Goddamnit, Laurel. Do you have any faith in me at all?
It's not with pride that Sara deviates from the plan. It's not vengeance—entirely—not a childish expression of resentment—altogether—but it is sort of all of the above, and what Sara considers a treat for herself, a reward.
She tries on the wedding dress. In the middle of the room, carefully, watching her feet and nails, staying on the carpet—carefully. But she's Sara. Classic Sara. Constant fuckup Sara. So the zipper gets stuck.
Still in the middle of the room, losing some of that care as she desperately strains her shoulders reaching behind her to wiggle the zipper up, wiggle it down, get it to move, somehow, and she's approaching meltdown (okay, maybe one tear, maybe two, but she's holding it together) when the door to the dressing room opens.
She watches in the mirror, heart in her throat, as the dark gap grows—please, please don't let it be, please, I'll do anything, oh please don't let it be—and then is filled by a slim girl with a blonde ponytail bowed over a tablet, and Sara sobs out an, "Oh my god," tears crashing down her cheeks in relief.
Felicity looks up at that, freezing in the doorway as she takes in the scene, eyes growing wide and mouth forming a small o.
"Please, please don't judge me," Sara says quickly, "but I need your help, I really really need your help."
Seeming to come to a decision, Felicity takes a step into the room and turns, closing and locking the door firmly before walking around in front of Sara. She leans against the wooden frame holding up the full-length mirror, and it takes a second for Sara to shore up the courage to meet her eyes—but all she sees is concern.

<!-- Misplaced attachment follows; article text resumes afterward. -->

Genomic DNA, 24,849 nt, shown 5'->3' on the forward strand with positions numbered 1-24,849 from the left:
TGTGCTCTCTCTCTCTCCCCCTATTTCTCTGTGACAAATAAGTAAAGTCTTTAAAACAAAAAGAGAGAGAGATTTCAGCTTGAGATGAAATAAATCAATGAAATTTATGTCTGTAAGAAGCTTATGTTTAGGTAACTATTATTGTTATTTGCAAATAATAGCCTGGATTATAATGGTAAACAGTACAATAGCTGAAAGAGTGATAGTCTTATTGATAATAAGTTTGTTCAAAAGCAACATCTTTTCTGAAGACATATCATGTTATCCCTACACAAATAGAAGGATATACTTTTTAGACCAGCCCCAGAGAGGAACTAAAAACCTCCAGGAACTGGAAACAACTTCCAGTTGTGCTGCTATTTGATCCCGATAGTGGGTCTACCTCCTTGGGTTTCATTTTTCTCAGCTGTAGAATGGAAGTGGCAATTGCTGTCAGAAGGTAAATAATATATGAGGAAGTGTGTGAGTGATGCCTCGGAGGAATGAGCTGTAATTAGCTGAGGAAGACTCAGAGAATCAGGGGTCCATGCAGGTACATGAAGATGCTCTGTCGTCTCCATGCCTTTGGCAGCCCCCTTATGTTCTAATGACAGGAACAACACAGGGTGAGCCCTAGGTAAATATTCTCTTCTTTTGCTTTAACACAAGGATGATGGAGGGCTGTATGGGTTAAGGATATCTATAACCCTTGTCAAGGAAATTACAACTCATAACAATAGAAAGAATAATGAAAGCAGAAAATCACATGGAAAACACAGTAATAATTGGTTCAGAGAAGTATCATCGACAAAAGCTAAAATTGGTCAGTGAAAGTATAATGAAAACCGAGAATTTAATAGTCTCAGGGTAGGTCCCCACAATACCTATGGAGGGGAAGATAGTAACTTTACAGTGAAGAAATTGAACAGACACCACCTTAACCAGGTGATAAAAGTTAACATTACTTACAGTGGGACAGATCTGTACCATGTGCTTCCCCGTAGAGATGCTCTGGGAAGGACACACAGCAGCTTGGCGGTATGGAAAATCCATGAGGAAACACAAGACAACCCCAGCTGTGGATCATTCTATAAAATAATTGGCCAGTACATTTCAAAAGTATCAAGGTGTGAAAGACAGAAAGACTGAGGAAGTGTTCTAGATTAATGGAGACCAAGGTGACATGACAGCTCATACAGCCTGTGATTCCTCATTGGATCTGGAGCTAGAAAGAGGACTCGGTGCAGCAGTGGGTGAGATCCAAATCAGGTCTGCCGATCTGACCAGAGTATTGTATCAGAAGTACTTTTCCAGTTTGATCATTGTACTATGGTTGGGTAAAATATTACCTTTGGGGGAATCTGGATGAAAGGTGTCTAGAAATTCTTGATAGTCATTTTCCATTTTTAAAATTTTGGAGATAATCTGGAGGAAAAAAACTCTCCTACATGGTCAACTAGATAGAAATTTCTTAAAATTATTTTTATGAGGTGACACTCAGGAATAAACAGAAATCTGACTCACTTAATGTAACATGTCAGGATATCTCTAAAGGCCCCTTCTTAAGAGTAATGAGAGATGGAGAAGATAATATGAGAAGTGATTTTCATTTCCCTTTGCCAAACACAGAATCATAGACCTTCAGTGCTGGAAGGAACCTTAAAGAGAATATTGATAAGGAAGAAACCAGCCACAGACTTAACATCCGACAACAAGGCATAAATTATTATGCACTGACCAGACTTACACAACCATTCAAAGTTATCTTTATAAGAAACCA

Looking around, Felicity locates the nearest box of tissues and sets her tablet down to pick it up, pulling a wad out for Sara to wipe her face and then grabbing a handful for herself, stepping closer and carefully drying the tears that have fallen to Sara's chest, before they can land on the dress. "I should really carry these with me," she mutters as she works, "being that everyone is always finding reasons to cry at weddings." After Sara blows her nose, Felicity takes a look at her face and rubs away some mascara before nodding. "You good? Need a bib?"
Sara snorts, or tries to, though it comes out more like a dramatic sniffle. "I think I'm okay, thanks. What I need right now is to get out of this dress."
"Sure," Felicity says, businesslike as she walks around behind Sara and bends to inspect the zipper. "This is quite a situation you find yourself in," she says absently, as Sara stands helplessly still, no idea what's happening behind her but hoping for the best. "But you shouldn't worry too much. Now that I'm here, I mean. I solve problems—that's what I do—and I'm pretty good at it. Plus everything's less scary when you're doing it with someone else. And if worst comes to worst, you can always blame me."
Sara huffs out another laugh, the pressure on her chest already beginning to abate as Felicity rambles. "I'm not going to make you lose your job."
"Okay," Felicity says, "but family trumps job, don't you think?" She peeks over Sara's shoulder, meeting her eyes in the mirror, and cocks an eyebrow.
"Not entirely—" she starts to say, but then Felicity is crowing and pumping her fist and the dress bodice suddenly loosens around her. "Oh my god," she says again, wrapping an arm under her chest to hold the dress up. "You're a lifesaver. Literally. She would have killed me."